The plaintiffs in King v. Burwell claim the Patient Protection and Affordable Care Act only offers premium subsidies, as the statute says, “through an Exchange established by the State.” Members of Congress who voted for the PPACA – most recently Sen. Bob Casey (D-PA) and former Sen. Ben Nelson (D-NE) – now swear it was never their intent to condition Exchange subsidies on state cooperation.

Ironically, Casey’s and Nelson’s decision to wade into the King debate demonstrates why, when a statute is clear, courts traditionally assign no weight to what members of Congress claim they intended a law to say – especially if, as here, those claims come after a clear provision has proven problematic. While he claims he never intended to condition subsidies on states establishing Exchanges, Casey repeatedly voted to condition Exchange subsidies on state cooperation, has misrepresented what Congress intended the PPACA to do, and continues to misrepresent the PPACA on his Senate web site. Nelson’s claims about what Congress intended should likewise be taken with a grain of salt. In an unguarded moment in 2013, Nelson admitted that in 2009 he paid no attention to “details” such as whether the PPACA authorized subsidies in federal Exchanges.

All Sides Agree: Casey Supported Conditional Exchange Subsidies

Casey and Nelson exchanged correspondence exactly one day before amicus briefs supporting the government were due to be filed with the Supreme Court. Casey asked for Nelson’s recollection of whether, in 2009, Nelson or anyone else suggested the PPACA’s subsidies would only be available in states that established Exchanges. Perhaps more than anyone, Nelson was a pivotal figure in the debate over the PPACA. Not only did he insist on state-based Exchanges rather than a national Exchange run by the federal government, his was the deciding vote that enabled the bill to pass the Senate and become law – and he withheld his vote until his demands were met.

In his letter to Nelson, Casey discussed conditioning Exchange subsidies on state cooperation as if it were a foreign concept:

The plaintiffs in King argue that the law was intentionally designed to deny tax credits to people in states with federally facilitated exchanges in order to “induce” states into operating their own Exchanges…

[A]ccording to the King plaintiffs…residents of a state which did not operate its own Exchange would lose access to premium tax credits intended to ensure that those residents could afford health insurance.

I do not recall you – or any other member of the House or Senate – insisting upon such a structure. I would appreciate any clarification you can offer regarding your role in shaping this important law, as I believe it will be beneficial to the American public and the justices themselves.

Yet conditioning Exchange subsidies on state cooperation is hardly a foreign concept to Casey. In 2009, he supported and voted for another health care bill that even the Obama administration and congressional Democrats acknowledge conditioned Exchange subsidies on state cooperation. That bill was S. 1697, reported by the Senate’s Health, Education, Labor, and Pensions Committee:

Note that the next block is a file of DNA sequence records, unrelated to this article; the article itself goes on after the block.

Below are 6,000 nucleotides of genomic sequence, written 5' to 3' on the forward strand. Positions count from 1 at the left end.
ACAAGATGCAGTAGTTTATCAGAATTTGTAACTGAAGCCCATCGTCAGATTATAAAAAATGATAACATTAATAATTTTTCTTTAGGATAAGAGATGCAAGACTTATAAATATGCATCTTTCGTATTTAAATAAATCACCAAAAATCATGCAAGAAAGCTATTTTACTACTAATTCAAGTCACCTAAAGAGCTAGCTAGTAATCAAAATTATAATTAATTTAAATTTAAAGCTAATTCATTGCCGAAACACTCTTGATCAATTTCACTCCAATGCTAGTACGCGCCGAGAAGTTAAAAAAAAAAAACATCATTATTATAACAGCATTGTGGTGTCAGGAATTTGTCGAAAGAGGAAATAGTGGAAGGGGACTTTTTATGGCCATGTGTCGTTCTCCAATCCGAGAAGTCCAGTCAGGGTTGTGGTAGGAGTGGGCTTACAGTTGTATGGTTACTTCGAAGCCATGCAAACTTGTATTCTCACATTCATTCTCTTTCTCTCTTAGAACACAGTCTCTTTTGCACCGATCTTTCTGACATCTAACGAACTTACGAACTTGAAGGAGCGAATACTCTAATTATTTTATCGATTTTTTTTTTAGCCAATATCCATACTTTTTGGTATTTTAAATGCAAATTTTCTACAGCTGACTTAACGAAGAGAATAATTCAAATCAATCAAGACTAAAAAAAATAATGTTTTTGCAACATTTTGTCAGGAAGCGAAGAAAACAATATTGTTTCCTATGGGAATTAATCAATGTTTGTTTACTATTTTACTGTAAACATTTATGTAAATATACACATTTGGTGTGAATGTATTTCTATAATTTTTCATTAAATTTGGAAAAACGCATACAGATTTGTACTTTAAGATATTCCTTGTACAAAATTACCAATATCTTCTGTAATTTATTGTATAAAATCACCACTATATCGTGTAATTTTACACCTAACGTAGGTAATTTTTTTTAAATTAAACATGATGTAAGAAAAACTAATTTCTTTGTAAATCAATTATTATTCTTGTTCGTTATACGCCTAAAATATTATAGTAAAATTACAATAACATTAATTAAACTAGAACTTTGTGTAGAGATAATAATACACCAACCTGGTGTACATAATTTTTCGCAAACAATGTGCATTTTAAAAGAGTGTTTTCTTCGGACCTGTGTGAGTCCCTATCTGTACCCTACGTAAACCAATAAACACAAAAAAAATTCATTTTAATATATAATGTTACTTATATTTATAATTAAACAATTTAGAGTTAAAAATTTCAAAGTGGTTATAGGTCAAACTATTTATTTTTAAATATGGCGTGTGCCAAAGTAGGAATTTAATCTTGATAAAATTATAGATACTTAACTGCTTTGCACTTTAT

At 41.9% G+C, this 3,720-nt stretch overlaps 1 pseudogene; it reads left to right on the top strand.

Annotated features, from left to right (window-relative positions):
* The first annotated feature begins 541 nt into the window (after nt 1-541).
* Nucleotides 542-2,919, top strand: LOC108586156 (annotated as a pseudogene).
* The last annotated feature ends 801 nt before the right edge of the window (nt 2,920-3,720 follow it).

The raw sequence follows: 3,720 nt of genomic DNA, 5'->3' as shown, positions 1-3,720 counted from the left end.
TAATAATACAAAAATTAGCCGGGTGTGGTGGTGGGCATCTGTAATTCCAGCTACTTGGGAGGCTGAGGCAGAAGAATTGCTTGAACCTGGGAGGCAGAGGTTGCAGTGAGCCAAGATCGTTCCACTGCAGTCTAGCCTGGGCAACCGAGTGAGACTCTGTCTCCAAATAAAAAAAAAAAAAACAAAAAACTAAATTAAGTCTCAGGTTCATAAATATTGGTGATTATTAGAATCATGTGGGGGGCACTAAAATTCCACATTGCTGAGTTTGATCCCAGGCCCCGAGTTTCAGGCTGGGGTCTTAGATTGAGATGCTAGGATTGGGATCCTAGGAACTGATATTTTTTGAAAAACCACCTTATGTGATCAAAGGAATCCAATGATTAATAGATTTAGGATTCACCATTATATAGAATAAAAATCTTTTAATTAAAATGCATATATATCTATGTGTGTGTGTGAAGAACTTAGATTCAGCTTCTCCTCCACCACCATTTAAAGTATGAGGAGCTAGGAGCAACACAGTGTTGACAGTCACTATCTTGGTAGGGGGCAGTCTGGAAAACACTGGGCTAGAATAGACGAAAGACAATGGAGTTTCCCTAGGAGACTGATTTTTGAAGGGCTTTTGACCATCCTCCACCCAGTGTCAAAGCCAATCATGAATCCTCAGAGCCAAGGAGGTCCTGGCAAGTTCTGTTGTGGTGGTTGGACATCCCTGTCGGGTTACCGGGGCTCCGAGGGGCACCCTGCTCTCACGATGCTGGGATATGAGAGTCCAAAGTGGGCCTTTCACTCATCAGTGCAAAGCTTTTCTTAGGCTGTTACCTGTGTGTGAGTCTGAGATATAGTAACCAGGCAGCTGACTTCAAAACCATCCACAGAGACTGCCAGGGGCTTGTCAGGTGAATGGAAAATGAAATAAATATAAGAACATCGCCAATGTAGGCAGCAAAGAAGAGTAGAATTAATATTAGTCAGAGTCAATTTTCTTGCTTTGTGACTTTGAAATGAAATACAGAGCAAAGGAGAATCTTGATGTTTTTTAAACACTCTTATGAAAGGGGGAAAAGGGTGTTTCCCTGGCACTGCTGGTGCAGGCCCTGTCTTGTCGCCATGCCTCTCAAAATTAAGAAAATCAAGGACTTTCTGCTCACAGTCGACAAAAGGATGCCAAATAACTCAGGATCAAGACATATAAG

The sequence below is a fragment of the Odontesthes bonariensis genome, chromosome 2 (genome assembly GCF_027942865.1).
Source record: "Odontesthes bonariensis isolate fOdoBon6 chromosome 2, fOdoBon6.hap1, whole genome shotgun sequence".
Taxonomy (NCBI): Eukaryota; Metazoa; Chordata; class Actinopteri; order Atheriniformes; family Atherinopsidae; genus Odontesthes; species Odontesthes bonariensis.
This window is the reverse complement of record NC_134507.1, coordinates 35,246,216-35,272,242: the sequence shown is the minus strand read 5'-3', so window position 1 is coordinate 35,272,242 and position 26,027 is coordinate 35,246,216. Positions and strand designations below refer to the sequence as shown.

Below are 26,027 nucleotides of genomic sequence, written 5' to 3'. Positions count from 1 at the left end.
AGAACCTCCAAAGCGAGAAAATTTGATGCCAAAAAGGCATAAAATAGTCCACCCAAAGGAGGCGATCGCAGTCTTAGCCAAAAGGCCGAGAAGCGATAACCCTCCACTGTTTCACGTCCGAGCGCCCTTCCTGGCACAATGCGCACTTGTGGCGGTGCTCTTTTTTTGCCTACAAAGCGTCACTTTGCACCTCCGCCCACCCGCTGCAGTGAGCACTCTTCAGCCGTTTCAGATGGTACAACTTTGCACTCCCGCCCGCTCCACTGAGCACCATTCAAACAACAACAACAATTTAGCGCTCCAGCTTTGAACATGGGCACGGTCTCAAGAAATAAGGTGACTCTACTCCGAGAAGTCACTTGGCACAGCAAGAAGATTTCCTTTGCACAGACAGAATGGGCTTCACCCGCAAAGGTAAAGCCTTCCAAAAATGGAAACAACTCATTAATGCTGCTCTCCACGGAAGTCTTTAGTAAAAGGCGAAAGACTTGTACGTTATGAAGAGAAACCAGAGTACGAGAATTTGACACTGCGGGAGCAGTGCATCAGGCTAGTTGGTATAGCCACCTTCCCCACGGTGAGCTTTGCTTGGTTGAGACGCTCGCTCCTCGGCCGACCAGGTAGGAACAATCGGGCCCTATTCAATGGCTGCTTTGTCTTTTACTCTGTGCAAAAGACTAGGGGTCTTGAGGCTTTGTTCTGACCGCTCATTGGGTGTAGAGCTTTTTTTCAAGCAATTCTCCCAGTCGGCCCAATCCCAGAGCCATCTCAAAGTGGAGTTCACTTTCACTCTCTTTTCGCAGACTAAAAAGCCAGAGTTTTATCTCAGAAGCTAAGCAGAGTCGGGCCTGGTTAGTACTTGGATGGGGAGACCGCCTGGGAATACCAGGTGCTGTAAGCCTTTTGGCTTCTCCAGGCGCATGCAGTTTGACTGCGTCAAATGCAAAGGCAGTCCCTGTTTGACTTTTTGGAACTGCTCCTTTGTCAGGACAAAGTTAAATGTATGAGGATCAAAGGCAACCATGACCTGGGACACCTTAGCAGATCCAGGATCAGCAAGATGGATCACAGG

As Jonathan Adler and I explained in a brief we filed before the district court in King, every Democrat on the Senate’s HELP Committee voted in favor of S. 1697, and therefore in favor of conditioning Exchange subsidies on state cooperation:

  1. Sen. Jeff Bingaman (D-NM)
  2. Sen. Sherrod Brown (D-OH)
  3. Sen. Bob Casey (D-PA)
  4. Sen. Chris Dodd (D-CT)
  5. Sen. Kay Hagan (D-NC)
  6. Sen. Tom Harkin (D-IA)
  7. Sen. Jeff Merkley (D-OR)
  8. Sen. Barbara Mikulski (D-MD)
  9. Sen. Patty Murray (D-WA)
  10. Sen. Jack Reed (D-RI)
  11. Sen. Bernie Sanders (I-VT)
  12. Sen. Sheldon Whitehouse (D-RI).

In Casey’s words, then, he himself voted for a bill that “included the threat” that residents of uncooperative states “would lose access to premium…credits intended to ensure that those residents could afford health insurance.”

If you were a judge, what would you consider a better indicator of what Casey actually intended: what he repeatedly voted to enact, or what now he says to influence the courts after the clear language he voted to enact has proved problematic?

Casey Continues To Claim “If You Like The Coverage You Have, You Can Keep It”

Before you answer, keep in mind that Casey, like dozens of other Democratic senators and representatives, claimed the PPACA lets everybody keep the health plans they had before the bill became law:

To this day, Casey still claims on his official Senate web site, “If you like the coverage you have, you can keep it; the government will not force you to change it.” This tells us either (A) Casey does not understand the legislation he voted to enact into law, or (B) he is willing to dissemble to advance his policy preferences. Personally, I think it’s (A).

Either way, if you were a judge, which would you think more accurately represents what Casey intended: what he repeatedly voted to enact, or what he now says to influence the courts after what he voted to enact has proved problematic?

Nelson’s Letter: The Irrelevant “Bombshell”

Nelson’s response to Casey received most of the attention, however. Here’s the key excerpt:

In either scenario—a state or federal exchange—our purpose was clear: to provide states the tools necessary to deliver affordable healthcare to their citizens, and clearly the subsidies are a critical component of that effort regardless of which exchange type a state chooses. I always believed that tax credits should be available in all 50 states regardless of who built the exchange. The final law also reflects that belief as well.